Notice on Dot Regulations for 2017. The Federal Motor Carrier Safety Administration announced a new federal rule that is to take effect on December 16, 2017. This new rule will require any truck driver operating a vehicle made in 2000 or after begin using electronic logging devices (ELDs) to keep records of their duty status. The use of ELDs will eliminate the need to keep and maintain paper logs; however, drivers will still be required to maintain supporting documentation which must also be submitted to their carrier or kept on file (for owner-operators).
The rule also iterates specific safeguards against driver harassment via ELDs as well as hardware specs and details about the required supporting documentations that each truck driver must continue to keep even after the mandate is in place. It is estimated by the FMCSA that this new regulation will save the trucking industry approximately $1 billion each year, almost exclusively thanks to the time and money saved not having to do paperwork anymore. The administration also believes it will make truck driving safer for everyone involved.
The specific details of the ELD mandate require that all truck drivers operating a vehicle dated 2000 or newer keep records of duty status. This does not apply to drivers who keep records of duty status in eight or fewer out of every 30 working days, drivers who operate in a drive-away and tow-away capacity, or any truck driver operating a vehicle with a model year older than the year 2000. ELD devices must be installed and in use no later than December 16, 2017.
ELDs meeting the minimum standards mandated in the new rule will not be used to track a driver or vehicle in real-time, nor will they be required to include driver-carrier communication capabilities. They must, however, be capable of automatically recording the date, time, location information, number of engine hours, vehicle miles and identification of the driver using the device. Additionally, each ELD must sync with the engine of its vehicle to capture engine on and off time.
Compliant devices must also be capable of transferring data on-demand during any roadside inspections. Lastly, the rule requires that ELDs “present a graph grid of a driver’s daily duty status changes,” either on the actual units themselves or in printouts.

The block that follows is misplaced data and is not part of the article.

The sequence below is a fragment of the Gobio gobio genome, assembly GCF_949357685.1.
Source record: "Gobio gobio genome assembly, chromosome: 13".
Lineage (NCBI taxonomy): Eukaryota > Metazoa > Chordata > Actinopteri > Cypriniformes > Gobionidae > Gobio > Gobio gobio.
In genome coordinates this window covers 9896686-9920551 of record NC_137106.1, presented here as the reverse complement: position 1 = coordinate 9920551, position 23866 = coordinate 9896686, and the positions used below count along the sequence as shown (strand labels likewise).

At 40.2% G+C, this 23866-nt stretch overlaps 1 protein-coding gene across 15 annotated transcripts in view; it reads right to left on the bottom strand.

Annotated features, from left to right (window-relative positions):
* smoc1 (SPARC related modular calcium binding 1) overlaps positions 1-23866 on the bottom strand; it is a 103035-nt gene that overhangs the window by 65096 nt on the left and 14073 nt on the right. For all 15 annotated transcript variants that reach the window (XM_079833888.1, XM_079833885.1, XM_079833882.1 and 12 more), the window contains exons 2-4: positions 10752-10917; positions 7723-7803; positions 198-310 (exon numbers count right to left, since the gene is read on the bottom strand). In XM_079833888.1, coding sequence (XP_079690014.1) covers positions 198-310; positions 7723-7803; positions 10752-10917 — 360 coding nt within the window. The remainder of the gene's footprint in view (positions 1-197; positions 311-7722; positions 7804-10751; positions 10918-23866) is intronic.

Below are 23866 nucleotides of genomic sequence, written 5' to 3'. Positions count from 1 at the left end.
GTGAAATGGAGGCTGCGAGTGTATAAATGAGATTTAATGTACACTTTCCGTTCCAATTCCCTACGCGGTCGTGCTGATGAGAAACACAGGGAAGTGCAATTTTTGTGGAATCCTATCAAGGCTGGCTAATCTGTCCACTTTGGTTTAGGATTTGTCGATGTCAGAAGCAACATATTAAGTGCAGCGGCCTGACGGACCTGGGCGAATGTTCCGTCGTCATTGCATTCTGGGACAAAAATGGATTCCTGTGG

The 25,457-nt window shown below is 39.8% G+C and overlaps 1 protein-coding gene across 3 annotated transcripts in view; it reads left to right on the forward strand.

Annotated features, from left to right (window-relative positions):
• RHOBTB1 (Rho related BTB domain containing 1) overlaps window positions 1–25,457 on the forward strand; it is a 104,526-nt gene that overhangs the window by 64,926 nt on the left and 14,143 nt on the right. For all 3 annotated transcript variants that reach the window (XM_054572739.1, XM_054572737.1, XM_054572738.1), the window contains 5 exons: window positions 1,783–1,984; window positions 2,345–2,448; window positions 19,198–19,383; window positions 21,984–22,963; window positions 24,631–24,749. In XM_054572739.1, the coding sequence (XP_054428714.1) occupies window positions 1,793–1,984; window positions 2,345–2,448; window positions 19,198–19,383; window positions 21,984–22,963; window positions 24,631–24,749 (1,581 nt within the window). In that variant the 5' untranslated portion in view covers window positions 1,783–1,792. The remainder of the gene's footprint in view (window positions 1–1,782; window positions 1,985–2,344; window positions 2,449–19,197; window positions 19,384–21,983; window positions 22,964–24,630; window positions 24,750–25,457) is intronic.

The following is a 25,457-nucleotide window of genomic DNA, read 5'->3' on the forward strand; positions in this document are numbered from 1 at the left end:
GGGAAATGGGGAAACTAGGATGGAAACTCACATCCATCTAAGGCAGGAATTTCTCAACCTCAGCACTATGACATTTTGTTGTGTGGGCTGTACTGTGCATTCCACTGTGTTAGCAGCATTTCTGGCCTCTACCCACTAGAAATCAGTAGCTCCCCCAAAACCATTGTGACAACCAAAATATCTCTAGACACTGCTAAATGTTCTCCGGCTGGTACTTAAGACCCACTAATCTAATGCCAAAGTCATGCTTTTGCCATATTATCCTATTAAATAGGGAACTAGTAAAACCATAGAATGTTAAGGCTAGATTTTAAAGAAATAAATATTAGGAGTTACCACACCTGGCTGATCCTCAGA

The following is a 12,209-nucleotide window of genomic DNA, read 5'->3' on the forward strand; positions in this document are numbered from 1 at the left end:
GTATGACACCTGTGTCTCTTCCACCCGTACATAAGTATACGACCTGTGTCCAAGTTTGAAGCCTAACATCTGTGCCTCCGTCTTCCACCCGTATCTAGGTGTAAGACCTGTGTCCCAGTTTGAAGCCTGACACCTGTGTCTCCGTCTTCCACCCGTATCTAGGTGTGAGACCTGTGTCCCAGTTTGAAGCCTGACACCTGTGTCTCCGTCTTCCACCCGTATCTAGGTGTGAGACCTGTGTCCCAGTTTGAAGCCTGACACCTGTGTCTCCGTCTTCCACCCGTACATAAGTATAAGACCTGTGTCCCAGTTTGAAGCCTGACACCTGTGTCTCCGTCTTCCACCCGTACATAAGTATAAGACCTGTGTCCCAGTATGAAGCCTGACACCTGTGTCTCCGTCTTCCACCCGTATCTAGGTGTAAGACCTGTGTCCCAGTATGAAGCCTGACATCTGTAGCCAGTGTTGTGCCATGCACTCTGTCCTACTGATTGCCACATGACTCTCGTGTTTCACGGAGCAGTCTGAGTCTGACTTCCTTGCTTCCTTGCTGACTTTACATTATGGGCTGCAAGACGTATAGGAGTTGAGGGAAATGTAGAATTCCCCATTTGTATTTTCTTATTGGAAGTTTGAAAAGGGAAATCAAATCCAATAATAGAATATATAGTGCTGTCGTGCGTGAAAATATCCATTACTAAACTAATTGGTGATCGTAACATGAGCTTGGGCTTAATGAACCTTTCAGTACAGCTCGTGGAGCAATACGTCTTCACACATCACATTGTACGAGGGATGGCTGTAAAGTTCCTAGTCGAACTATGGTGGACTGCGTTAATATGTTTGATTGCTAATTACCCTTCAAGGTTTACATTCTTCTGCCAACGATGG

While drivers using ELDs will no longer be required to maintain paper logs, they must still maintain a maximum of eight supporting documents (either paper or electronic) for every 24-hour period that involves on-duty time. These supporting documents must be submitted to the truck driving carrier within 13 days of their receipt, and carriers must retain them, along with duty status records, for a period of six months.
Supporting documentation includes:
- Bills of lading
- Documents showing trip origin and destination
- Dispatch records
- Trip records (or similar)
- Expense receipts
- Electronic mobile communication records sent via fleet management systems
- Payroll records
- Settlement sheets (or similar documents showing what/how a truck driver was paid)
Protection Against Driver Harassment
A similar mandate slated for a 2012 implementation was tossed out of court due to its lack of protection against the potential use of the devices to harass drivers. As a result, the FMCSA’s new rule specifies that it is illegal for truck driving carriers to use the devices in this manner. It specifically addresses any action against a truck driver that a carrier “knew or should have known” would have interrupted the driver’s off-duty time. Punishment for such an offense includes hefty fines. There is a system in place that drivers can use to report abuse of this rule.
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